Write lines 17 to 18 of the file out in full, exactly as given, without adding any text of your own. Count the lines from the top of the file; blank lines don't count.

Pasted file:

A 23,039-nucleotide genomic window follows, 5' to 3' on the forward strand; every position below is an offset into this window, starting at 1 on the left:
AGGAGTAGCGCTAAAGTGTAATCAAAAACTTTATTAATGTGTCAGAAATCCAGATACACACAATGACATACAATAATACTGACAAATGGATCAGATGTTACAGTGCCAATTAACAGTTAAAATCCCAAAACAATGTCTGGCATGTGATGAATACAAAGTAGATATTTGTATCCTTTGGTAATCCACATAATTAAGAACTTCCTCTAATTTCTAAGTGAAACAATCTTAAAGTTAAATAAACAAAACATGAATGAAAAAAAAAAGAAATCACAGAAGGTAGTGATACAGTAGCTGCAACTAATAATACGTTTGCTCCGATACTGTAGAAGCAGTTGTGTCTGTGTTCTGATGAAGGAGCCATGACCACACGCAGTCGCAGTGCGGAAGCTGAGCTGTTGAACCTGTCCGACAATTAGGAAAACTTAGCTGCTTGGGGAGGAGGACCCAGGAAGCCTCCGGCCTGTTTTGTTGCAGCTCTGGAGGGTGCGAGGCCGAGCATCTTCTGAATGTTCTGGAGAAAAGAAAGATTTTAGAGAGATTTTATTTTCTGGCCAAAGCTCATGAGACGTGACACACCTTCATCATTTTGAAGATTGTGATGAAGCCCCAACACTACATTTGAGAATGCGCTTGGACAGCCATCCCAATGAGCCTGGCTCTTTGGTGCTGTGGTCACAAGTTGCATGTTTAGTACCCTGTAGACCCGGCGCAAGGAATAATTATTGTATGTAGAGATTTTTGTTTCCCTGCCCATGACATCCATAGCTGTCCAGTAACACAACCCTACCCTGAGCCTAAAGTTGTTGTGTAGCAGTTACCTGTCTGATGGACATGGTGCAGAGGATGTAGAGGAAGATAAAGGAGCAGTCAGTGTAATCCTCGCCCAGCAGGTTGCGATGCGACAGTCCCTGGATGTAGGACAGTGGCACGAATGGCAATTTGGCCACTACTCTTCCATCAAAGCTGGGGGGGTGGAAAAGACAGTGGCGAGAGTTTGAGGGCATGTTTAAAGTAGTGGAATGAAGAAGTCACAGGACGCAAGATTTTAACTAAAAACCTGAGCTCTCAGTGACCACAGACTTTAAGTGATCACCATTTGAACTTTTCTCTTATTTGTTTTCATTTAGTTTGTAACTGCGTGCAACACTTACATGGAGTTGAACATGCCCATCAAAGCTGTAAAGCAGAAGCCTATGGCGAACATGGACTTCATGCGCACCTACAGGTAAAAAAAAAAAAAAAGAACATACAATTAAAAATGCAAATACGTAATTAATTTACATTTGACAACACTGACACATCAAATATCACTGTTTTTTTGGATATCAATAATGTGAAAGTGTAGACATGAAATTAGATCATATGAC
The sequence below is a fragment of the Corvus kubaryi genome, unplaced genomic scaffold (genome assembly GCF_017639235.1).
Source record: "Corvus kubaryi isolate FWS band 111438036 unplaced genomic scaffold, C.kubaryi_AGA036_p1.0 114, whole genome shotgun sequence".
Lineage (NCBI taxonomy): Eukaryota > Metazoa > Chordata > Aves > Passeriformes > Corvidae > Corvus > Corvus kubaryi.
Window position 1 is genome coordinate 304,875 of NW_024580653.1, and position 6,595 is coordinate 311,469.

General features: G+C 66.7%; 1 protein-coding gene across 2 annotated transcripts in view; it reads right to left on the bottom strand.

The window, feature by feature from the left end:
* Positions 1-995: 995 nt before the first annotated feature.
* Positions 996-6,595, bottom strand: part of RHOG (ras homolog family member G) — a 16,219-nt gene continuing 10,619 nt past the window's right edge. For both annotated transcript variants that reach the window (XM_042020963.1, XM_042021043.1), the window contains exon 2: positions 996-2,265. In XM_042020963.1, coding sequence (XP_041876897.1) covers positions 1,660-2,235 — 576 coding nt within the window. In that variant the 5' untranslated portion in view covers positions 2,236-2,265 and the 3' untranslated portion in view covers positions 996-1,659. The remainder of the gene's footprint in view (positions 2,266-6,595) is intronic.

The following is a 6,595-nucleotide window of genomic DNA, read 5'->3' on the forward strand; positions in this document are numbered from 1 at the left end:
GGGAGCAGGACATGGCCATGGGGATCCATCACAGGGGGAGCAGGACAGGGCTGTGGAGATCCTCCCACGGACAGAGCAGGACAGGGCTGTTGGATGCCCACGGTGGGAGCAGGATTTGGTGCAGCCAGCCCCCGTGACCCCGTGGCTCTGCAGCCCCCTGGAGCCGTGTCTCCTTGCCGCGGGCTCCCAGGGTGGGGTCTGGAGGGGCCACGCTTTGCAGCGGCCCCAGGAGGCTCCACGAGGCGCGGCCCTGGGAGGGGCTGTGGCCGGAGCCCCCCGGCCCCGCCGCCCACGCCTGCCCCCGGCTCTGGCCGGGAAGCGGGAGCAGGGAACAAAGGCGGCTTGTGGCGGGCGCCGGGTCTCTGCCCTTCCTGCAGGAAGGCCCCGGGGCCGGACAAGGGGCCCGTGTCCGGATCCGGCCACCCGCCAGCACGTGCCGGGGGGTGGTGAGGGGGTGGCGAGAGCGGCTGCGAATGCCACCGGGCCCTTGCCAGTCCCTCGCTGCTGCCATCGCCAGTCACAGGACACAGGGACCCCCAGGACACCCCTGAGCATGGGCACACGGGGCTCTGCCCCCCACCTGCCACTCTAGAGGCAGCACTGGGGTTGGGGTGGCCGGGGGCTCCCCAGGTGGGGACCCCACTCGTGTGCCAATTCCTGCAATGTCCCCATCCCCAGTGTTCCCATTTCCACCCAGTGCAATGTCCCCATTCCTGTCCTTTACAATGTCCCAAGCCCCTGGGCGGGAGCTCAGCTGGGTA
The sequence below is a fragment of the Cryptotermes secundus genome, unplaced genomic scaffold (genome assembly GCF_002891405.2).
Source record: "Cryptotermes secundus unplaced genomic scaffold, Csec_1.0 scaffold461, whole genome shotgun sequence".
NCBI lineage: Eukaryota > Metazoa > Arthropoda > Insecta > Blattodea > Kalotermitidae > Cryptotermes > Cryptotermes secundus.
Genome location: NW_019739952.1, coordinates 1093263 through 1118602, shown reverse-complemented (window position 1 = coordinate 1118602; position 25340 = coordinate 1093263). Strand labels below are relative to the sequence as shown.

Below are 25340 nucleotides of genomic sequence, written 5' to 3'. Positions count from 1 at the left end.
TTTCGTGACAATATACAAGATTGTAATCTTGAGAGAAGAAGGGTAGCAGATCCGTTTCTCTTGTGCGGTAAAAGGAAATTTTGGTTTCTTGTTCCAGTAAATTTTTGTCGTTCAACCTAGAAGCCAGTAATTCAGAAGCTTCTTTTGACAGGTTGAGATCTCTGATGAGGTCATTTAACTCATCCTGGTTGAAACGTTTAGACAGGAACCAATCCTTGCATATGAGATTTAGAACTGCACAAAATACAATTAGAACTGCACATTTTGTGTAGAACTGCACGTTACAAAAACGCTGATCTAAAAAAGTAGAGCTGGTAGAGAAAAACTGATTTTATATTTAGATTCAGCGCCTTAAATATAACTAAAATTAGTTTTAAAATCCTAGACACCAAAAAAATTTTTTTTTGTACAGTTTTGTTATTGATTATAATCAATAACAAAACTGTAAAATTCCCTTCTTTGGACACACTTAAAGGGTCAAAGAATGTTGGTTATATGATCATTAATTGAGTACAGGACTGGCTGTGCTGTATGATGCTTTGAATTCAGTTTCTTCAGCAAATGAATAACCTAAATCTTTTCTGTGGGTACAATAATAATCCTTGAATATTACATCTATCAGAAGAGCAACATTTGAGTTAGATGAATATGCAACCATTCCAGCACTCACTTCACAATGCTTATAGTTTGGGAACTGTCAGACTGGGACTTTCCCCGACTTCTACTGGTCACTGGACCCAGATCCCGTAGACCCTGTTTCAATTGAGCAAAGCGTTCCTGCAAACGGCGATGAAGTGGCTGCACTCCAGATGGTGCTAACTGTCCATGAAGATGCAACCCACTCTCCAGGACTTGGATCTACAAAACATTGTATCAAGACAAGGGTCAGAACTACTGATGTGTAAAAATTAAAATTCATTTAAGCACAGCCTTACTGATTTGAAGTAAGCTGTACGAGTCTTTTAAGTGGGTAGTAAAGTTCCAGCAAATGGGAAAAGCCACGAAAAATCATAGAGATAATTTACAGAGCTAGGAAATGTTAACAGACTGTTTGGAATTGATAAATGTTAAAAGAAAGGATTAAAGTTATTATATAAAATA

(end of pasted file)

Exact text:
Below are 25340 nucleotides of genomic sequence, written 5' to 3'. Positions count from 1 at the left end.
TTTCGTGACAATATACAAGATTGTAATCTTGAGAGAAGAAGGGTAGCAGATCCGTTTCTCTTGTGCGGTAAAAGGAAATTTTGGTTTCTTGTTCCAGTAAATTTTTGTCGTTCAACCTAGAAGCCAGTAATTCAGAAGCTTCTTTTGACAGGTTGAGATCTCTGATGAGGTCATTTAACTCATCCTGGTTGAAACGTTTAGACAGGAACCAATCCTTGCATATGAGATTTAGAACTGCACAAAATACAATTAGAACTGCACATTTTGTGTAGAACTGCACGTTACAAAAACGCTGATCTAAAAAAGTAGAGCTGGTAGAGAAAAACTGATTTTATATTTAGATTCAGCGCCTTAAATATAACTAAAATTAGTTTTAAAATCCTAGACACCAAAAAAATTTTTTTTTGTACAGTTTTGTTATTGATTATAATCAATAACAAAACTGTAAAATTCCCTTCTTTGGACACACTTAAAGGGTCAAAGAATGTTGGTTATATGATCATTAATTGAGTACAGGACTGGCTGTGCTGTATGATGCTTTGAATTCAGTTTCTTCAGCAAATGAATAACCTAAATCTTTTCTGTGGGTACAATAATAATCCTTGAATATTACATCTATCAGAAGAGCAACATTTGAGTTAGATGAATATGCAACCATTCCAGCACTCACTTCACAATGCTTATAGTTTGGGAACTGTCAGACTGGGACTTTCCCCGACTTCTACTGGTCACTGGACCCAGATCCCGTAGACCCTGTTTCAATTGAGCAAAGCGTTCCTGCAAACGGCGATGAAGTGGCTGCACTCCAGATGGTGCTAACTGTCCATGAAGATGCAACCCACTCTCCAGGACTTGGATCTACAAAACATTGTATCAAGACAAGGGTCAGAACTACTGATGTGTAAAAATTAAAATTCATTTAAGCACAGCCTTACTGATTTGAAGTAAGCTGTACGAGTCTTTTAAGTGGGTAGTAAAGTTCCAGCAAATGGGAAAAGCCACGAAAAATCATAGAGATAATTTACAGAGCTAGGAAATGTTAACAGACTGTTTGGAATTGATAAATGTTAAAAGAAAGGATTAAAGTTATTATATAAAATA